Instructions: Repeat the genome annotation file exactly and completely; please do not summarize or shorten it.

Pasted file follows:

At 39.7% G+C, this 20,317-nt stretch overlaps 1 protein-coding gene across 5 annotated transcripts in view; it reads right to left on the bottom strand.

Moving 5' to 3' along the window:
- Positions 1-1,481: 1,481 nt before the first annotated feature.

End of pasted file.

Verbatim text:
At 39.7% G+C, this 20,317-nt stretch overlaps 1 protein-coding gene across 5 annotated transcripts in view; it reads right to left on the bottom strand.

Moving 5' to 3' along the window:
- Positions 1-1,481: 1,481 nt before the first annotated feature.